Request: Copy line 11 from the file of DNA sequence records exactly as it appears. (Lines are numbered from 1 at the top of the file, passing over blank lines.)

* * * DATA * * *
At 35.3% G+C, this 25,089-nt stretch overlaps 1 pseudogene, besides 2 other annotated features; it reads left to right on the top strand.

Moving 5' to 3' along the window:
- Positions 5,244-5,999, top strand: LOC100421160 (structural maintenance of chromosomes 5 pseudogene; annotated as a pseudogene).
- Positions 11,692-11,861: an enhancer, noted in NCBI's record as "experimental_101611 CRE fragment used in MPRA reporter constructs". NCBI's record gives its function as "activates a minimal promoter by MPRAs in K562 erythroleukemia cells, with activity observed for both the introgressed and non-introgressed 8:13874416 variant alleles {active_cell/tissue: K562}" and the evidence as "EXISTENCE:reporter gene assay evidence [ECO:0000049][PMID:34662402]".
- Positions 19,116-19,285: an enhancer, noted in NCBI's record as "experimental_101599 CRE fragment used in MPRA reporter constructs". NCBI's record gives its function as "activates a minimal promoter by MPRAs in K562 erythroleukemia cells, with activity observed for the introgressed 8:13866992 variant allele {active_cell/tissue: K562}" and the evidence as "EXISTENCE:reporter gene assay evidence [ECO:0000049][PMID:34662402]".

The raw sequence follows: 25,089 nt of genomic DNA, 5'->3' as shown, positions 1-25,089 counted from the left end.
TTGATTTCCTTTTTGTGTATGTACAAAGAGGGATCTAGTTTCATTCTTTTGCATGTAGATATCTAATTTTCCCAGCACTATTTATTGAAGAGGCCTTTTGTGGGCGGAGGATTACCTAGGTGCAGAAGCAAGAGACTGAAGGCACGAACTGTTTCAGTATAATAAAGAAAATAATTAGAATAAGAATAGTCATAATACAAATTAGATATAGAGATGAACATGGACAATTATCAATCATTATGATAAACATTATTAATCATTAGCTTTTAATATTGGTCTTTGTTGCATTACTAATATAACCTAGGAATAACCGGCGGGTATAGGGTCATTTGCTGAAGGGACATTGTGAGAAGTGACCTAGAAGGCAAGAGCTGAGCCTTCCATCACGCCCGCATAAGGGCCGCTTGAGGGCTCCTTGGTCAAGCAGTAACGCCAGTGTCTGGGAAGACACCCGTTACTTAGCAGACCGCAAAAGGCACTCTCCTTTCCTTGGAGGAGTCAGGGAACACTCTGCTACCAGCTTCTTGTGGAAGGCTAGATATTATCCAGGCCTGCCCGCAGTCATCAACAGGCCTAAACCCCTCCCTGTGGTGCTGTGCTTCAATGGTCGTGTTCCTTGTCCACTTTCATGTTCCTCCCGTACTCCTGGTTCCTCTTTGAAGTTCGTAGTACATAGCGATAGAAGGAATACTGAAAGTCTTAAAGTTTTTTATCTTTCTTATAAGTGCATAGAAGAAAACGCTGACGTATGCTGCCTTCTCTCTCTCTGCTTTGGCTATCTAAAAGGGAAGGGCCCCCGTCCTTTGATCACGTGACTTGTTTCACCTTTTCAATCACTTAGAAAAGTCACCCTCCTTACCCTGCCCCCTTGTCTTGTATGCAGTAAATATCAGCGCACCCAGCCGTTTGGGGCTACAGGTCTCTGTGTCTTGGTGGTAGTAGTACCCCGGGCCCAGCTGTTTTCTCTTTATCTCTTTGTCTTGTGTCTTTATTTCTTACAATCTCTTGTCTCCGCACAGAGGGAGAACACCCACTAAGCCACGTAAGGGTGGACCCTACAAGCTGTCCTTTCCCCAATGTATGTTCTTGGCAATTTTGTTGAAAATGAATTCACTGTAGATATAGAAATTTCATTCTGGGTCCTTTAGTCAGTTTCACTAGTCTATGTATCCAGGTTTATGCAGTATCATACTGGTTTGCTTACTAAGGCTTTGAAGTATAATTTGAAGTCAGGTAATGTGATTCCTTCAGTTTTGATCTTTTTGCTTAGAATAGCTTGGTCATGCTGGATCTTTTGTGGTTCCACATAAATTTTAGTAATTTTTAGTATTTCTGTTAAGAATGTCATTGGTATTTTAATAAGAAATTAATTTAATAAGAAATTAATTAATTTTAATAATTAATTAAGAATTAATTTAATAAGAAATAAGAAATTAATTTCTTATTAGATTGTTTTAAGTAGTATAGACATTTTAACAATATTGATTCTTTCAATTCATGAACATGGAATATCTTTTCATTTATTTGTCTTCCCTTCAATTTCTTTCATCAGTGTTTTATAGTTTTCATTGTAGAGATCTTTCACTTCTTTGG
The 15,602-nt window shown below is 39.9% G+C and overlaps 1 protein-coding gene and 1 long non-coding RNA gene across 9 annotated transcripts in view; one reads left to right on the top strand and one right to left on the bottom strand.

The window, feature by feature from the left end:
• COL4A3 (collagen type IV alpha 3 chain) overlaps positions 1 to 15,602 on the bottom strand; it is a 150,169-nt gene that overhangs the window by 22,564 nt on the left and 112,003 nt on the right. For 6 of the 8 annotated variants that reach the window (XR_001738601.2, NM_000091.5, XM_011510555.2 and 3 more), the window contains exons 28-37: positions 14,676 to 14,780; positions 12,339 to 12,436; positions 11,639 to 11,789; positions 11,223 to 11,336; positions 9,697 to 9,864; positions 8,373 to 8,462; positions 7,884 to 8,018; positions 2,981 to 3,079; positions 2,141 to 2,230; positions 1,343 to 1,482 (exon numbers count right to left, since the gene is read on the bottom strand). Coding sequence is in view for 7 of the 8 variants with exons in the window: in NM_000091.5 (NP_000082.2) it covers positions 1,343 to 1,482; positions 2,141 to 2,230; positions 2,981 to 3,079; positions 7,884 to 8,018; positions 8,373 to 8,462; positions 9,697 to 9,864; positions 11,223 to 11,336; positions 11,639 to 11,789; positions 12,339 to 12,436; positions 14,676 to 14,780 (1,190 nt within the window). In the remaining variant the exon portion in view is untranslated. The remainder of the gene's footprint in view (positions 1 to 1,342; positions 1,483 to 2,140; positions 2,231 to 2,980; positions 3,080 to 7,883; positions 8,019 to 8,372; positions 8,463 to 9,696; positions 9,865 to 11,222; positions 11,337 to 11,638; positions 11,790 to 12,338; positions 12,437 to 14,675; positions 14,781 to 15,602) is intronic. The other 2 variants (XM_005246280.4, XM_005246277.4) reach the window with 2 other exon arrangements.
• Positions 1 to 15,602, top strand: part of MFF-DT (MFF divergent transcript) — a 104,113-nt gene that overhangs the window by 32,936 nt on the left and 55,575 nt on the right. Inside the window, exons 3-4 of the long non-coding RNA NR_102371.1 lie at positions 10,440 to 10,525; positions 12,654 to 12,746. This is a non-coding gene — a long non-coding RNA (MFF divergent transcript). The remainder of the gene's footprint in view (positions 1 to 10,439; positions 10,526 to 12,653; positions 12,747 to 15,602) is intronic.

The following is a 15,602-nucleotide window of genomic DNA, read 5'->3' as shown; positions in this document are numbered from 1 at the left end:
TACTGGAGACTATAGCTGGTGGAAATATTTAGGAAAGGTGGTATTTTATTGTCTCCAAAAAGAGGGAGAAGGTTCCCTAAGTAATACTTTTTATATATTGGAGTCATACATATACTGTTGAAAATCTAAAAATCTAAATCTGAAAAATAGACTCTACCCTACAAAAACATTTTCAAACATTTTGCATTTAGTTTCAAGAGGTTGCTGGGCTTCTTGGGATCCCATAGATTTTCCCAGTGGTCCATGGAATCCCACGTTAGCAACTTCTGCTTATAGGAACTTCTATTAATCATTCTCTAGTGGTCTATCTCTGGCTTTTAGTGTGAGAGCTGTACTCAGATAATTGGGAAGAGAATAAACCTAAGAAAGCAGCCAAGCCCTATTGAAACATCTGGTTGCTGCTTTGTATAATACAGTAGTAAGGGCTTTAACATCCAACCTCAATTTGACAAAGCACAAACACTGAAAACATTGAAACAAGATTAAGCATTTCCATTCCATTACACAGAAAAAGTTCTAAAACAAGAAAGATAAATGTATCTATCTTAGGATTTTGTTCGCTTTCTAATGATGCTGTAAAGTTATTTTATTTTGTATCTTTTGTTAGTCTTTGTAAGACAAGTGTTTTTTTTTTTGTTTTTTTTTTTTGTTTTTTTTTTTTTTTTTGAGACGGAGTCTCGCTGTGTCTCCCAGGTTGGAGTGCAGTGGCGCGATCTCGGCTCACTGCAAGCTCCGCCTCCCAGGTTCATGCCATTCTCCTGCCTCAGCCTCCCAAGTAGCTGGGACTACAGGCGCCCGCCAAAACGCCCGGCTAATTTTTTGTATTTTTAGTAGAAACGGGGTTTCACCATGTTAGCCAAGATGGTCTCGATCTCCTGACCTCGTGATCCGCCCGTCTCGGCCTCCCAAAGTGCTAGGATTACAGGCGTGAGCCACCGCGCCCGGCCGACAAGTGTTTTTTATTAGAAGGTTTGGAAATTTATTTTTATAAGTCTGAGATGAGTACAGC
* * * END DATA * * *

• Positions 1 to 15,602, top strand: part of MFF-DT (MFF divergent transcript) — a 104,113-nt gene that overhangs the window by 32,936 nt on the left and 55,575 nt on the right. Inside the window, exons 3-4 of the long non-coding RNA NR_102371.1 lie at positions 10,440 to 10,525; positions 12,654 to 12,746. This is a non-coding gene — a long non-coding RNA (MFF divergent transcript). The remainder of the gene's footprint in view (positions 1 to 10,439; positions 10,526 to 12,653; positions 12,747 to 15,602) is intronic.